Kerala’s air is richly scented with lush vegetation and the breeze through the car window smells almost spiced. As I comment on this to our taxi driver he turns to me with a shrug and declares nonchalantly, “Kerala; God’s own country”. The humidity hits us hard though, and as we move from airport to homestay, sweaty backpacks in tow, we realise that we are in a completely different country. This is confirmed when I hear the Malaya language, which sounds like a series of tongue-twisters with its fast, rattling pace and alliteration. From the airport we arrive late at night in Kochi.
Kochi holds an art biennale which fills the city with galleries. In this fallow year many are still open, housing a high standard of work. The city has an old Jewish quarter we explore and there are huge shady trees with ferns growing out of every branch. Soon, longing for solitude, we quickly make plans to head South into the famous backwaters. A train takes us to Alleppey, which has a long beach of fine white sand and delicious fishy food. We turn our backs on the sea and draw facing inland at the palms and houses with a group of men playing cards. The rooms are so damp at this guesthouse our clothes begin to rot in our fluorescent pink and turquoise room.
We hop on the public ferry to Kottyam (15p each for a 3 hour journey) via countless waterways with painted houses filtering through the trees and stay for several days at a homestay right on a river. The house is far from the town and we luxuriate in isolation, watching local villagers getting on with their daily lives. Across the river they are clearing scrub and I watch women canoeing to and fro.
From here we take another train to Munroe Island. The train slows past a tiny, empty platform and we jump off with it still moving. Houses are often brightly coloured wherever you go in India, but in Kerala the saturation dials have been turned up with bright primaries and gorgeous contrasting colours. It truly is a colourist’s dream.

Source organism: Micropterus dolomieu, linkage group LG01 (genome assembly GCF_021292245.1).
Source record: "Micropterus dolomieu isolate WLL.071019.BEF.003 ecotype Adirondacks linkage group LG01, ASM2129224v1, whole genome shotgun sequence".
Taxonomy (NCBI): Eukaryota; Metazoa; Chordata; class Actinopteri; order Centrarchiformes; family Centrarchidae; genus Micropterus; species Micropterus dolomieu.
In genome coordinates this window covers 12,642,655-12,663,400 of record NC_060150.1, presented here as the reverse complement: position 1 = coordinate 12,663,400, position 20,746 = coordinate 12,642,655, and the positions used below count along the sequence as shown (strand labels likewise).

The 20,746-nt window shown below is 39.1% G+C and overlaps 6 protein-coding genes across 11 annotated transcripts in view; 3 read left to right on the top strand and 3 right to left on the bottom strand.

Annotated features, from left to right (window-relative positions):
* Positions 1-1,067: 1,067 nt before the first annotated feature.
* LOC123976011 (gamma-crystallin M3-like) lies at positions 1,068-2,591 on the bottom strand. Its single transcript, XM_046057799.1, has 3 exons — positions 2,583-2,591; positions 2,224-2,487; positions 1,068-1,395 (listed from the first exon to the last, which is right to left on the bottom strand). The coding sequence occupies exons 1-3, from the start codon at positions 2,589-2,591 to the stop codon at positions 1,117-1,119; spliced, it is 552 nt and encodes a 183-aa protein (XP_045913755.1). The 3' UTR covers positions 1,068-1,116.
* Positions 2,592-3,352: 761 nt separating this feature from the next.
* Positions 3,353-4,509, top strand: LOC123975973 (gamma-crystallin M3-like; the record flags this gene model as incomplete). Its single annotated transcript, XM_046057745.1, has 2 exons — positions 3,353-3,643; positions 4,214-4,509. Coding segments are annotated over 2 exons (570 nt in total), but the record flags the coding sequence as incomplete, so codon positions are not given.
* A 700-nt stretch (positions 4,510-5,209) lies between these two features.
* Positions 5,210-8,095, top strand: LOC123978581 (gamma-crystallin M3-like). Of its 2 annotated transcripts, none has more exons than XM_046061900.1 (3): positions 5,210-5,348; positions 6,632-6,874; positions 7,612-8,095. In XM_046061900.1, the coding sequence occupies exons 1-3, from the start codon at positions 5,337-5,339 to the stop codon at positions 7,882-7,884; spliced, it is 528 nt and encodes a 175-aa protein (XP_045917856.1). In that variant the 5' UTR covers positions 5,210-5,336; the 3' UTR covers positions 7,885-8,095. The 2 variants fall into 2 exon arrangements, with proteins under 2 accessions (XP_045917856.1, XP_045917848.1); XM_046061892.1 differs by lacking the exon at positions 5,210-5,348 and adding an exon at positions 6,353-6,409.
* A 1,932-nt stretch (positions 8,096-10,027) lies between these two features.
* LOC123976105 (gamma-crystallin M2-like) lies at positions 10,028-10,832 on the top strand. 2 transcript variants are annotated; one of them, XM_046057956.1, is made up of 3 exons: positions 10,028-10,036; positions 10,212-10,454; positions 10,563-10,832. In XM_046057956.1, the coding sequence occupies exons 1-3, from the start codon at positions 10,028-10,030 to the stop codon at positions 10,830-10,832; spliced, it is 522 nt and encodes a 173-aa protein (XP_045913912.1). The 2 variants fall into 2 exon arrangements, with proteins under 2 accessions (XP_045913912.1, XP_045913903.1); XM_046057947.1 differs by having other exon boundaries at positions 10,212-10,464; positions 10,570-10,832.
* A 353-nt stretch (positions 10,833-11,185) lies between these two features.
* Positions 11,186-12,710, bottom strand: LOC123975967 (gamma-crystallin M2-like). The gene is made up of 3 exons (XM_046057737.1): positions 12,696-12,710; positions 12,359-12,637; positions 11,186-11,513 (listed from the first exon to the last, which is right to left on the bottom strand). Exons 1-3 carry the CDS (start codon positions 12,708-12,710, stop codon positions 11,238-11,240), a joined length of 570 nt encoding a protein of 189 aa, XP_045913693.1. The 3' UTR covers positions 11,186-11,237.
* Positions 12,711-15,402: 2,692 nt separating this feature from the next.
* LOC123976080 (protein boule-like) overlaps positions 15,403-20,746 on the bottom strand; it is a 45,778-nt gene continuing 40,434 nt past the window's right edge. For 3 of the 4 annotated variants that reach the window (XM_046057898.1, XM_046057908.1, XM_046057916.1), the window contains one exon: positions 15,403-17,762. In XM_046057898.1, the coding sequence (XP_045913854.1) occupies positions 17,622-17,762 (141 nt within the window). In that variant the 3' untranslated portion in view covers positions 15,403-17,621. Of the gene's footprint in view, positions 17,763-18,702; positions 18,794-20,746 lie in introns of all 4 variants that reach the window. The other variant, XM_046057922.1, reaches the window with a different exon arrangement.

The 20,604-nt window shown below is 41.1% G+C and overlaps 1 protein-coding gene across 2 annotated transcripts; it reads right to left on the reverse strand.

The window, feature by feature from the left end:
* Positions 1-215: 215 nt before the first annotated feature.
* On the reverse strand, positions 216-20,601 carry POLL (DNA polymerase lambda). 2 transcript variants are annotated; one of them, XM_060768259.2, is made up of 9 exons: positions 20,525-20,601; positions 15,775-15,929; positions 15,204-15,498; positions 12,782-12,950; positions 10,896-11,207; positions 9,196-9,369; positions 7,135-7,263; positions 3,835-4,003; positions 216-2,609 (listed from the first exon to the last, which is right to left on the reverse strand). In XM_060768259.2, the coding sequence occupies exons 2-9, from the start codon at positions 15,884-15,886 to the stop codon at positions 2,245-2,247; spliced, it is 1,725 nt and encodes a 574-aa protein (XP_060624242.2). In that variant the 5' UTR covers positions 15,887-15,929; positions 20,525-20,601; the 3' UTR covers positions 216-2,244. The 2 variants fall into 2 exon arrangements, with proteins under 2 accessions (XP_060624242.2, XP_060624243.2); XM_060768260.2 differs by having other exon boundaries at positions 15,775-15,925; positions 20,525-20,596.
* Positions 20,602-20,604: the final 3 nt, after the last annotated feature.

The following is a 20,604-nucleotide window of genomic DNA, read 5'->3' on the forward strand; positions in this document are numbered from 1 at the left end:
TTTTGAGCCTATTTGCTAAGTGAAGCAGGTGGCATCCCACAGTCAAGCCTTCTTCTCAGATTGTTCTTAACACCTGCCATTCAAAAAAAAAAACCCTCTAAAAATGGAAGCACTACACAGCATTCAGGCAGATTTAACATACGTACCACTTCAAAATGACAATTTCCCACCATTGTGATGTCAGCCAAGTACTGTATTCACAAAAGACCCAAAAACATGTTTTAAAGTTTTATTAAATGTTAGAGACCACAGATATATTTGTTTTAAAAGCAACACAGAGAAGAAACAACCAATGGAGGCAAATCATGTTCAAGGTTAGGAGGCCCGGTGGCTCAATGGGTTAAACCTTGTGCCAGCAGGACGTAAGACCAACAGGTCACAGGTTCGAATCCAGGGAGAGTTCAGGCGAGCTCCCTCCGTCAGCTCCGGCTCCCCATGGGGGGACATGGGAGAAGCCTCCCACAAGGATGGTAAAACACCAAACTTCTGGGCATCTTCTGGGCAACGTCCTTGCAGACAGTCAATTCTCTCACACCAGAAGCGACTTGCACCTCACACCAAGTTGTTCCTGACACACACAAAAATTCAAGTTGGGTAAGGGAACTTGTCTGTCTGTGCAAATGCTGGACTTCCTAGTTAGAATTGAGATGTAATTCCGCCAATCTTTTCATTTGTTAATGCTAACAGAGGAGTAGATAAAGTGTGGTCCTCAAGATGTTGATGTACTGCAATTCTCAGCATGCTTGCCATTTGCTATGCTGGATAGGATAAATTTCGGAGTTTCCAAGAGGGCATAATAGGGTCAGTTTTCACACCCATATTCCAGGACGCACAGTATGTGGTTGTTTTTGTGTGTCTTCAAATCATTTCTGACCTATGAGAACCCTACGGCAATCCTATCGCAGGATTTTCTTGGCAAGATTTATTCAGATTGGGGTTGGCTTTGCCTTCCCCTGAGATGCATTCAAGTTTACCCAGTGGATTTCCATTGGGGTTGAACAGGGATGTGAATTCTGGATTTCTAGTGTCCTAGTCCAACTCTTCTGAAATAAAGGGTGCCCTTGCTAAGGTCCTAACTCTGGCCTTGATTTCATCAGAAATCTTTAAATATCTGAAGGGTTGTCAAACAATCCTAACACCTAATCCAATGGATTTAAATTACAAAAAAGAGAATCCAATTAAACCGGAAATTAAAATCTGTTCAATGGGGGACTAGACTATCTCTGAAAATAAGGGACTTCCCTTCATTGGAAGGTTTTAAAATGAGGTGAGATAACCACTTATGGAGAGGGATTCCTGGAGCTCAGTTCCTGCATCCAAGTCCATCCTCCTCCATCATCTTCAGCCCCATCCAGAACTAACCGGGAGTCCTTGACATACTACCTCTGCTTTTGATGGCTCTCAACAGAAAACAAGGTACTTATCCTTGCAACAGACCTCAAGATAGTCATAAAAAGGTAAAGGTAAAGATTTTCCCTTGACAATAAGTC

This particular homestay has the most delicious food of the trip thus far. At first the family of three watch as we consume every mouthful, expectantly watching us masticate and this makes us quite self-conscious. But in no time at all we are the best of friends and the son, Uni, teaches us much about his country; the ruling communist parties, the freedom of the press, local traditions and local economy.
“I am going to be married when I am 27” Uni informs me with a smile.
“Ah, so you have a girlfriend?” I ask. This is two years away.
“Not yet”, he says, “but I asked the priest when I should be married, he looked at my horoscope and informed me it should be when I’m 27.”
One day Uni takes us to his friend’s wedding where we sit near the front of the community hall watching with delight and admiring ladies saris. We are invited to eat in the third round of lunch as there are over 500 guests, “A small wedding” Uni tells us.
Another day we take a canoe trip along the waterways and see wonderful kingfishers, mangroves and various edible plants which are pointed out to us by Uni.
We are very sad to leave Uni and his family (the coconut pancakes and the huge, delicious Thalis on banana leaves) but we climb on another train and several public busses to the Cardamon Hills. The tea plantations we pass through are beautiful; softly rolling hills with the rows spiralling across them. It’s much cooler up here which is a small relief. Our new hosts tour us around the local sites including ‘Asia’s largest curved dam”. Very impressive it was too.
On one of our days here I head off alone for a day of temples and find one that I particularly love as its both decadent and dilapidated. The priest feeds me rice pudding as I draw for hours.